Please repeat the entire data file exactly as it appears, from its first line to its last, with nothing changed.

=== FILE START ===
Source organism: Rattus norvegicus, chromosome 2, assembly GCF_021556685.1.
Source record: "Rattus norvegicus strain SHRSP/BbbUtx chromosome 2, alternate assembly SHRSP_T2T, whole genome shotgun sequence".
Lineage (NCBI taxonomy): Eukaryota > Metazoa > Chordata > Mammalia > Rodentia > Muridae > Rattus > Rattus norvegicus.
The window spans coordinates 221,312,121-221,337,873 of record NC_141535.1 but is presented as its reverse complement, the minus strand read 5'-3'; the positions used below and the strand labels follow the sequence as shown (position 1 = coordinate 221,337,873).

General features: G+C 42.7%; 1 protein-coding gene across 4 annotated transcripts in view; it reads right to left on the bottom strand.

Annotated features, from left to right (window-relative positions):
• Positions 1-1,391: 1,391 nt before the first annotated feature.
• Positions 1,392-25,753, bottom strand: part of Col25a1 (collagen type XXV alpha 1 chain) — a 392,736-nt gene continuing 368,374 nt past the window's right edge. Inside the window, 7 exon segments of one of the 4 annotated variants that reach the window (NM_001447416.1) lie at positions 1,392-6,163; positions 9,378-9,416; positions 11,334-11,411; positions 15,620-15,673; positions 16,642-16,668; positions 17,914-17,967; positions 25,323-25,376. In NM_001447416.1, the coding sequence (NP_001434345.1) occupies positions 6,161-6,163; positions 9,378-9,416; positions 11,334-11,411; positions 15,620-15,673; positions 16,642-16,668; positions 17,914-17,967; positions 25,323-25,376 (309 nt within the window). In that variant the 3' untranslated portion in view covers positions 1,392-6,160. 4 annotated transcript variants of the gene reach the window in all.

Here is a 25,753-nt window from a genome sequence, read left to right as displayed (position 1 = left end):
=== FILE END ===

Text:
Source organism: Rattus norvegicus, chromosome 2, assembly GCF_021556685.1.
Source record: "Rattus norvegicus strain SHRSP/BbbUtx chromosome 2, alternate assembly SHRSP_T2T, whole genome shotgun sequence".
Lineage (NCBI taxonomy): Eukaryota > Metazoa > Chordata > Mammalia > Rodentia > Muridae > Rattus > Rattus norvegicus.
The window spans coordinates 221,312,121-221,337,873 of record NC_141535.1 but is presented as its reverse complement, the minus strand read 5'-3'; the positions used below and the strand labels follow the sequence as shown (position 1 = coordinate 221,337,873).

General features: G+C 42.7%; 1 protein-coding gene across 4 annotated transcripts in view; it reads right to left on the bottom strand.

Annotated features, from left to right (window-relative positions):
• Positions 1-1,391: 1,391 nt before the first annotated feature.
• Positions 1,392-25,753, bottom strand: part of Col25a1 (collagen type XXV alpha 1 chain) — a 392,736-nt gene continuing 368,374 nt past the window's right edge. Inside the window, 7 exon segments of one of the 4 annotated variants that reach the window (NM_001447416.1) lie at positions 1,392-6,163; positions 9,378-9,416; positions 11,334-11,411; positions 15,620-15,673; positions 16,642-16,668; positions 17,914-17,967; positions 25,323-25,376. In NM_001447416.1, the coding sequence (NP_001434345.1) occupies positions 6,161-6,163; positions 9,378-9,416; positions 11,334-11,411; positions 15,620-15,673; positions 16,642-16,668; positions 17,914-17,967; positions 25,323-25,376 (309 nt within the window). In that variant the 3' untranslated portion in view covers positions 1,392-6,160. 4 annotated transcript variants of the gene reach the window in all.

Here is a 25,753-nt window from a genome sequence, read left to right as displayed (position 1 = left end):